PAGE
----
Sometimes, you know what you have and you are not 100% happy, sometimes you lose people and it’s not the right decision for them to leave. You as the owner still have no idea what the fallout of that is. I’d tell you, that onboarding, engaging, building strengths, and having purpose are critical. Training and development for the future. Make sure that this person may not be around in three years, but let’s minimize the chances of them leaving and let’s increase the chances of them staying. In three years, most likely, if you are doing a good job with them, they are going to be valued. Also, they are going to be moving on for a different reason, whether it’s their choice or your choice, but it will be for the right reasons. It’s just not a long-term fit for either party.
Culture kicks strategies butt all day and every day for this reason. This is a huge part of it. Culture creates some pretty powerful movements. That’s the beauty of the underdog. Why do you love franchising so much?
As I said, I love the idea of entrepreneurial spirit. The whole model allows folks to be able to investigate that and give it a shot if that’s what they want to do. From my business perspective, even as early in my career, I’m a big fan of that. I love the idea that there is a business plan that you can execute and if you do A then B will happen. That’s the great part about the franchise model.
What I also like about it from my perspective is that it allows what I do and what I have passion for, to play very well in this space because it’s that little extra that the human capital piece and being able to compete and helping these folks compete, I can come in and add value, immediate and long-term value with folks. I can’t do that in all the spaces out there.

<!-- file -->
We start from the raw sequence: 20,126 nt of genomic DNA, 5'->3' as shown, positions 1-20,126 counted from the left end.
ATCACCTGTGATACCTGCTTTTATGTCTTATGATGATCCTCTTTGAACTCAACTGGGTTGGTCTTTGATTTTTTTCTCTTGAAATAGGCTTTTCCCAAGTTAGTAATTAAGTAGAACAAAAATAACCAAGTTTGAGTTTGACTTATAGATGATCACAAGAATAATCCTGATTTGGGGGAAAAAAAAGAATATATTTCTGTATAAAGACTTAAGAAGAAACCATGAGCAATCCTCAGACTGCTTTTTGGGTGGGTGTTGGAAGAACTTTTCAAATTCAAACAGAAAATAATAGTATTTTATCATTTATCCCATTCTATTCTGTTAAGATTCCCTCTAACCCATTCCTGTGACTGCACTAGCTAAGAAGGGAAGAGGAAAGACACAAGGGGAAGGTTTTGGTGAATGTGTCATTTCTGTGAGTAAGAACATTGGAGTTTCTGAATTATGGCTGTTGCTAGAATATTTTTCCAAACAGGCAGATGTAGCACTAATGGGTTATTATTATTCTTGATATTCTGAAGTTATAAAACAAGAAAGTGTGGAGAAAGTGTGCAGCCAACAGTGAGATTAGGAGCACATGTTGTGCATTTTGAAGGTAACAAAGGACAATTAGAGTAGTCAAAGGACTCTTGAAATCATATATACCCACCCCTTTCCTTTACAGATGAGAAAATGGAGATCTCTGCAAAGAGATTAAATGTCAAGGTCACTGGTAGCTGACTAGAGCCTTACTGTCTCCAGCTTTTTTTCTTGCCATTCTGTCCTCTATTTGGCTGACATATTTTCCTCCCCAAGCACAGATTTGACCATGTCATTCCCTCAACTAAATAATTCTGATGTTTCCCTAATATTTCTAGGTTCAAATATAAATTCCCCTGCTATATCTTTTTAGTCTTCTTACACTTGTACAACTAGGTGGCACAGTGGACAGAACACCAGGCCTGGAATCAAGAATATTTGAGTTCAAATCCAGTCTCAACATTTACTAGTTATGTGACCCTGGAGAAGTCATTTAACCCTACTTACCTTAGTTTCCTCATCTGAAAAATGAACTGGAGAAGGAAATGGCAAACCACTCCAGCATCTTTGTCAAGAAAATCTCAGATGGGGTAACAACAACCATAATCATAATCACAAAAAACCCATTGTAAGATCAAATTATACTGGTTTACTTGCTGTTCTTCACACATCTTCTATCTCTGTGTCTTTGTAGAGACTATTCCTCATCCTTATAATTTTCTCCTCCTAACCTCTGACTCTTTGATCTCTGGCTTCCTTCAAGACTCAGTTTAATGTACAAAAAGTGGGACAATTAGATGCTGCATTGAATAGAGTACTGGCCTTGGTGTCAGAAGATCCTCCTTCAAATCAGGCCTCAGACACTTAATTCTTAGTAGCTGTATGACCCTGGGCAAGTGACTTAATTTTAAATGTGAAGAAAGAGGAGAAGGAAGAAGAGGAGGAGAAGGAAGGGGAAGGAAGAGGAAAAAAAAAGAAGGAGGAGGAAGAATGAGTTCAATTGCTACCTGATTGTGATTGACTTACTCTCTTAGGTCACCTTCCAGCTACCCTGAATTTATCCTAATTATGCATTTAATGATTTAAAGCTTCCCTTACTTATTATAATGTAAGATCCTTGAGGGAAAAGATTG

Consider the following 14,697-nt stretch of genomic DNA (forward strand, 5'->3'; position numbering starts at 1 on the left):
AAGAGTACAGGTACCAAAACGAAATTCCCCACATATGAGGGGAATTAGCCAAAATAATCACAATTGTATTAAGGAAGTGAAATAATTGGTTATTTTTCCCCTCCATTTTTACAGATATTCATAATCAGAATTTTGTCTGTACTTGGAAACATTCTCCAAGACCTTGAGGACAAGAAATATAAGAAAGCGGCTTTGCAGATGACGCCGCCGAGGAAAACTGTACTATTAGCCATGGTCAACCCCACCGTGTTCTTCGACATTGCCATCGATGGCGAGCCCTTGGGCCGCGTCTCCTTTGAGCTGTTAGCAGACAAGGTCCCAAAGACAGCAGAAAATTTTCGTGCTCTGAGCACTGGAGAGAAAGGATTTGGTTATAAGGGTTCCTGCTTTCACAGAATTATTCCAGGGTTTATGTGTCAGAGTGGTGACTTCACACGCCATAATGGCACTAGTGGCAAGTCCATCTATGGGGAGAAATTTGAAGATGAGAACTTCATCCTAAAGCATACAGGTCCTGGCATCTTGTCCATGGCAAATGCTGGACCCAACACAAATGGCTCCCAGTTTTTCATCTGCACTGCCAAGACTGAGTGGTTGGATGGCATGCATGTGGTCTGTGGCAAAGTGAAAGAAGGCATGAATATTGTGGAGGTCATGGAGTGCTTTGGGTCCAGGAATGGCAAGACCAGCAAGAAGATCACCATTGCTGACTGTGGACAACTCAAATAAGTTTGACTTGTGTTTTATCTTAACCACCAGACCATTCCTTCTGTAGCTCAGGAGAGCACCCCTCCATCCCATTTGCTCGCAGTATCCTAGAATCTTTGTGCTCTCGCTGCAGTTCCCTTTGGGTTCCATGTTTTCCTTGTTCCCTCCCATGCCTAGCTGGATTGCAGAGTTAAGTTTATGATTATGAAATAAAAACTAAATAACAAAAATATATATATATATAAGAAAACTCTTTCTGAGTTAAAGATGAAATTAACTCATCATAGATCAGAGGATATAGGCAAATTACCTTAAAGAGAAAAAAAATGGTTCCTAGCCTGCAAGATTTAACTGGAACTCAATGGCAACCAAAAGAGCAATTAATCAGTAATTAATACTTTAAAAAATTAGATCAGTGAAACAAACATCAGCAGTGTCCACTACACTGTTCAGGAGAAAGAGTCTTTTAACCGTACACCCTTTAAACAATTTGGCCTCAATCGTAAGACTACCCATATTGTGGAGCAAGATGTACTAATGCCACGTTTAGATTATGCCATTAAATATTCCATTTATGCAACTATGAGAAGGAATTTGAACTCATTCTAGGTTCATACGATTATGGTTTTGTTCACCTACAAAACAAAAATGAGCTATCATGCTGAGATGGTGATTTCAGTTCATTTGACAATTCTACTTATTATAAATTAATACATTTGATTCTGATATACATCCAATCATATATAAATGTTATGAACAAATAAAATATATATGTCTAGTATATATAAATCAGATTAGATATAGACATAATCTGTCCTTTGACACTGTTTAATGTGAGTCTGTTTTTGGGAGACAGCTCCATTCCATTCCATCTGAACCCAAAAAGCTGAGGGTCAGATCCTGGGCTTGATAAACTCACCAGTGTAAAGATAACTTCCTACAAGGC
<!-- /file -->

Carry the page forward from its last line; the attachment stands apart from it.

There are other places I can do that in, but to me, that’s one of them that is a lot of fun. I also own an outside-the-box thinker. Anybody who knows me who’s tuning in right now would tell you, they will just laugh and go all the time outside the box. What I think was so cool about the industry is that the box is always expanding and changing. There are always new ideas coming out, new ways to do the same old idea, new industries.
Think about the pen industry, look how far it’s come just in the last decade or so. That’s exciting to me, and that’s why I like the space so much. The last thing about it is I’m very competitive. Most owners are competitive. When you think about the fact that it’s so hard to find the best possible talent because you just don’t have the tools and resources to do that.
I’m able to bring in either direct or indirect support to those owners and help them execute the human capital slice, whatever that is that will help them execute the franchise plan. It allows me to enjoy the space, enjoy the people, enjoy the stories, and enjoy the subject matters, different industries, and verticals, but then also be able to have an actual black-and-white, “I can help a person, an entity, or a business group be successful in executing their business plan.”
You can see over the years of HR outsourcing on full display it’s been a pleasure hearing what you have mastered and what you are passionate about. This is something that you have put a lot of work into and is a craft I can relate to you in in a lot of ways from that respect. If anybody would like to get in touch with you to learn more how can they do that?